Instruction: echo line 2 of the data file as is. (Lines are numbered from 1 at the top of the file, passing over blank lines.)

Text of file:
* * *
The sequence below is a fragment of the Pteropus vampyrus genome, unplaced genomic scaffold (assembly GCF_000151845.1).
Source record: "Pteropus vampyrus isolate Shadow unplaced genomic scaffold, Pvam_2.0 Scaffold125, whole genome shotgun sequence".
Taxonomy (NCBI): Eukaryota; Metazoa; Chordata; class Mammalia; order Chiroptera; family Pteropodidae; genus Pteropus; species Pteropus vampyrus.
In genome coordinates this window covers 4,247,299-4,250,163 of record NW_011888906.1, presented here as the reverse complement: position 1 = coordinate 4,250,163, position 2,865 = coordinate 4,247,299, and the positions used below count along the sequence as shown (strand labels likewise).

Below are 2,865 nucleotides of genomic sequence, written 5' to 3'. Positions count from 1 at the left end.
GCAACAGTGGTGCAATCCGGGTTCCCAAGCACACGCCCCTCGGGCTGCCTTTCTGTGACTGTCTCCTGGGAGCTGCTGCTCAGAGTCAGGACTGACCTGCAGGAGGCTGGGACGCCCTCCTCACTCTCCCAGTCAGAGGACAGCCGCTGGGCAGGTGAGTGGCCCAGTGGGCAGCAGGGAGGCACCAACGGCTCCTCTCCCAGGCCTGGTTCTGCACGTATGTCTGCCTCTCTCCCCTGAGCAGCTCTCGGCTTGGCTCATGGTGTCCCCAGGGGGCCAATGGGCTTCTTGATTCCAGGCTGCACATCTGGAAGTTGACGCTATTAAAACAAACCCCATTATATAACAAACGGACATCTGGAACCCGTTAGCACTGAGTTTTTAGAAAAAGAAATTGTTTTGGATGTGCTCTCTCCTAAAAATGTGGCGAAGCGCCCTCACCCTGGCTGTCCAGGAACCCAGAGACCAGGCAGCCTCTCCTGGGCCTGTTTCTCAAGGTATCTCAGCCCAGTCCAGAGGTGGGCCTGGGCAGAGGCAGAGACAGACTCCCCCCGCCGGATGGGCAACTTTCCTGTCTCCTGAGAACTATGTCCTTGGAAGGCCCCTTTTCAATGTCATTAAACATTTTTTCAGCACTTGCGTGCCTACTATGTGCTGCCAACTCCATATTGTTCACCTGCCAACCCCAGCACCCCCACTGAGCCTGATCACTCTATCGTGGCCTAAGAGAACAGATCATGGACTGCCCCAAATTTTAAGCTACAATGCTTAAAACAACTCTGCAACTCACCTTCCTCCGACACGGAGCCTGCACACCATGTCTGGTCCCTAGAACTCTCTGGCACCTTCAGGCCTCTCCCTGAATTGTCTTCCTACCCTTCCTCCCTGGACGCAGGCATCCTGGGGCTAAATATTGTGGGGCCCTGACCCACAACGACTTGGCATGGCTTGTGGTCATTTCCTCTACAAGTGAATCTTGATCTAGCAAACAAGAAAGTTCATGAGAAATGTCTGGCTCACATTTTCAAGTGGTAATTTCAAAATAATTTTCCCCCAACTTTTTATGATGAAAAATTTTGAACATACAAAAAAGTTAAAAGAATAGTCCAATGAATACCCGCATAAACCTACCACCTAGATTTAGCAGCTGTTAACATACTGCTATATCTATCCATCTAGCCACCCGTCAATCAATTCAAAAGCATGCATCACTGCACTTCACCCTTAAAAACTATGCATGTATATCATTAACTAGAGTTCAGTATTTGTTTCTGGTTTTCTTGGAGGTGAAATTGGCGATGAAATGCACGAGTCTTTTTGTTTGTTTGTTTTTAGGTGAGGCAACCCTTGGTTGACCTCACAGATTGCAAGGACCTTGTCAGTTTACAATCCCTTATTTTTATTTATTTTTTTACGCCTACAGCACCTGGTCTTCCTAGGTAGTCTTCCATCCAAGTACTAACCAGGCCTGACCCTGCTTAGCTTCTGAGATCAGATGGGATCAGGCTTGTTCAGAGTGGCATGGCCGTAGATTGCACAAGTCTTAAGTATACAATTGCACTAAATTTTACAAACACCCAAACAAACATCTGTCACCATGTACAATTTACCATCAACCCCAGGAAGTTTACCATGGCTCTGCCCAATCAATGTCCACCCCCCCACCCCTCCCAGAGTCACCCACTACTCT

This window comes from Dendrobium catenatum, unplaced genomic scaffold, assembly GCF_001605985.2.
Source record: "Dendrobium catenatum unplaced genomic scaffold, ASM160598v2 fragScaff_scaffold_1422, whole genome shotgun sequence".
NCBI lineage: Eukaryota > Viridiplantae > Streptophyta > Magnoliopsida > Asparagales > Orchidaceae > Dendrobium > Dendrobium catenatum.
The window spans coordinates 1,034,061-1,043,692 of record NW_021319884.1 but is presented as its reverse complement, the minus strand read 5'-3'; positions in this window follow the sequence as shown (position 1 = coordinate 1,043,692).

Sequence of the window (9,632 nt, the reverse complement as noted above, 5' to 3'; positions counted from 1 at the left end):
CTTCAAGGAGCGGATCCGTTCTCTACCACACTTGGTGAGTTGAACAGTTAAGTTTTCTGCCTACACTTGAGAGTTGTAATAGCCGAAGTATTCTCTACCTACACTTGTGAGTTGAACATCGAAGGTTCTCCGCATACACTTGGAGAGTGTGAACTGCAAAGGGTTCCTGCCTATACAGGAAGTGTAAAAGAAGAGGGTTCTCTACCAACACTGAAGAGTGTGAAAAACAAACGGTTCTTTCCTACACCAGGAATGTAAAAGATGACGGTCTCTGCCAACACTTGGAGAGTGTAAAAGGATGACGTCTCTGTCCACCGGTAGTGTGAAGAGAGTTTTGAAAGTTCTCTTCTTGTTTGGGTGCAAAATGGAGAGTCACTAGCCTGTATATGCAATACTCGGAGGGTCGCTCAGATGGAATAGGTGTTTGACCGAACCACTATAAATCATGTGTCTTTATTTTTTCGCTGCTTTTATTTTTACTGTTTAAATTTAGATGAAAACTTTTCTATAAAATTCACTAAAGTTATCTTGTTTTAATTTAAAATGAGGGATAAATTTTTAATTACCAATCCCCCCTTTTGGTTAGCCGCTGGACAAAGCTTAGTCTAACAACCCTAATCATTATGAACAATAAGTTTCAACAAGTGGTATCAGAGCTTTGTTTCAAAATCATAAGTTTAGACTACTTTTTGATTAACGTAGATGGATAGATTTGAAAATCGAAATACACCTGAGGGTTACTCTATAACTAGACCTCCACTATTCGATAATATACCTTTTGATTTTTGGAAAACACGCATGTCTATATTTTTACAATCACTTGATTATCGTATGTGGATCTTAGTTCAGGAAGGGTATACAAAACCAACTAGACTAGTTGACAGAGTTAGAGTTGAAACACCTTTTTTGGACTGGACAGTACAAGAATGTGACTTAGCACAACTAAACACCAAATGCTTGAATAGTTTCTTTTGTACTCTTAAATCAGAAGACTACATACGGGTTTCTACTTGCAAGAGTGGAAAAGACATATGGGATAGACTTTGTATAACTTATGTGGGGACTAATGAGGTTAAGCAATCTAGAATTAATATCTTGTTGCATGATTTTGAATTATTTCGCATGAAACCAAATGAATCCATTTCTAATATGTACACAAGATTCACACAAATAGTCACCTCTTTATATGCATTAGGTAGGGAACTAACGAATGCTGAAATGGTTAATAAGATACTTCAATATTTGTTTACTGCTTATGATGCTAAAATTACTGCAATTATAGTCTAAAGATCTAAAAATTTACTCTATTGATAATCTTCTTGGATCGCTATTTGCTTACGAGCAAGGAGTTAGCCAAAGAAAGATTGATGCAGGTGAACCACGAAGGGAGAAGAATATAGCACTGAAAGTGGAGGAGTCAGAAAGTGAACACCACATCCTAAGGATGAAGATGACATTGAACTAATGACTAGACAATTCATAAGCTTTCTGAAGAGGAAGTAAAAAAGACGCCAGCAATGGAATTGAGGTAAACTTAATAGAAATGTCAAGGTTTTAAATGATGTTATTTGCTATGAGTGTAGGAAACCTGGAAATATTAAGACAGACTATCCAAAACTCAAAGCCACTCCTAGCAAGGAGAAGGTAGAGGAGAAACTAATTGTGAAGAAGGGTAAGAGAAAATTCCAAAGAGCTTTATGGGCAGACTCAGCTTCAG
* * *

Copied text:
Source record: "Pteropus vampyrus isolate Shadow unplaced genomic scaffold, Pvam_2.0 Scaffold125, whole genome shotgun sequence".